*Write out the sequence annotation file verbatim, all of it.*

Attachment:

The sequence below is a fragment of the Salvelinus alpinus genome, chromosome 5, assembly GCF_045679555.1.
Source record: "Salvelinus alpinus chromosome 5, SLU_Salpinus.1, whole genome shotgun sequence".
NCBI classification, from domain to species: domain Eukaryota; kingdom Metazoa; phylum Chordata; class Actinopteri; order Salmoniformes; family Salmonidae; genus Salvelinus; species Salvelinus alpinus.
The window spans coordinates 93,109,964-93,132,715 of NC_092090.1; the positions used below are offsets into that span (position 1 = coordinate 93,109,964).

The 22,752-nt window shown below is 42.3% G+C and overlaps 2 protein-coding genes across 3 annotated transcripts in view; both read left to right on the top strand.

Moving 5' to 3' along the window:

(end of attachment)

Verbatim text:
The sequence below is a fragment of the Salvelinus alpinus genome, chromosome 5, assembly GCF_045679555.1.
Source record: "Salvelinus alpinus chromosome 5, SLU_Salpinus.1, whole genome shotgun sequence".
NCBI classification, from domain to species: domain Eukaryota; kingdom Metazoa; phylum Chordata; class Actinopteri; order Salmoniformes; family Salmonidae; genus Salvelinus; species Salvelinus alpinus.
The window spans coordinates 93,109,964-93,132,715 of NC_092090.1; the positions used below are offsets into that span (position 1 = coordinate 93,109,964).

The 22,752-nt window shown below is 42.3% G+C and overlaps 2 protein-coding genes across 3 annotated transcripts in view; both read left to right on the top strand.

Moving 5' to 3' along the window: